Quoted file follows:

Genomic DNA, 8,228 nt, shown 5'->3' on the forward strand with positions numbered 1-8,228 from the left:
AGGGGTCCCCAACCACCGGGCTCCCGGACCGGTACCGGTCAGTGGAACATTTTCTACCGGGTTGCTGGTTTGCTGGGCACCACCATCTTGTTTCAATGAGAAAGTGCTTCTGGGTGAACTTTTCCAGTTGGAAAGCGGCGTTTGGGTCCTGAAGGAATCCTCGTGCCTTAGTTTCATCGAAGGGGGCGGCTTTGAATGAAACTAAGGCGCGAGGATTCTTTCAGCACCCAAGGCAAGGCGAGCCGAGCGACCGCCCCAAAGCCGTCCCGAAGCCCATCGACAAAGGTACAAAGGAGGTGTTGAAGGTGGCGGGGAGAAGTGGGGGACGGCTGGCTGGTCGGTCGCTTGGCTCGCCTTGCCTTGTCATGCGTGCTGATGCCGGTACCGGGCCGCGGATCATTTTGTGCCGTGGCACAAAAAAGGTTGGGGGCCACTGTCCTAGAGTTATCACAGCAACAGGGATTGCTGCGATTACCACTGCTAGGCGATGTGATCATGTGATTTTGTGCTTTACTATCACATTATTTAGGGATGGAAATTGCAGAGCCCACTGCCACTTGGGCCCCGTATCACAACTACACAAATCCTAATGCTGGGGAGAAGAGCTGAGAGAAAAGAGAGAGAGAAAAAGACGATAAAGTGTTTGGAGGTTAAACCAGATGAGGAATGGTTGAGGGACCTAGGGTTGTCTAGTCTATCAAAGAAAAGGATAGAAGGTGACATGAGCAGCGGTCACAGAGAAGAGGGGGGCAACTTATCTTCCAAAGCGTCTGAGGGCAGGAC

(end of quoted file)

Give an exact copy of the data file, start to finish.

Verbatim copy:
Genomic DNA, 8,228 nt, shown 5'->3' on the forward strand with positions numbered 1-8,228 from the left:
AGGGGTCCCCAACCACCGGGCTCCCGGACCGGTACCGGTCAGTGGAACATTTTCTACCGGGTTGCTGGTTTGCTGGGCACCACCATCTTGTTTCAATGAGAAAGTGCTTCTGGGTGAACTTTTCCAGTTGGAAAGCGGCGTTTGGGTCCTGAAGGAATCCTCGTGCCTTAGTTTCATCGAAGGGGGCGGCTTTGAATGAAACTAAGGCGCGAGGATTCTTTCAGCACCCAAGGCAAGGCGAGCCGAGCGACCGCCCCAAAGCCGTCCCGAAGCCCATCGACAAAGGTACAAAGGAGGTGTTGAAGGTGGCGGGGAGAAGTGGGGGACGGCTGGCTGGTCGGTCGCTTGGCTCGCCTTGCCTTGTCATGCGTGCTGATGCCGGTACCGGGCCGCGGATCATTTTGTGCCGTGGCACAAAAAAGGTTGGGGGCCACTGTCCTAGAGTTATCACAGCAACAGGGATTGCTGCGATTACCACTGCTAGGCGATGTGATCATGTGATTTTGTGCTTTACTATCACATTATTTAGGGATGGAAATTGCAGAGCCCACTGCCACTTGGGCCCCGTATCACAACTACACAAATCCTAATGCTGGGGAGAAGAGCTGAGAGAAAAGAGAGAGAGAAAAAGACGATAAAGTGTTTGGAGGTTAAACCAGATGAGGAATGGTTGAGGGACCTAGGGTTGTCTAGTCTATCAAAGAAAAGGATAGAAGGTGACATGAGCAGCGGTCACAGAGAAGAGGGGGGCAACTTATCTTCCAAAGCGTCTGAGGGCAGGAC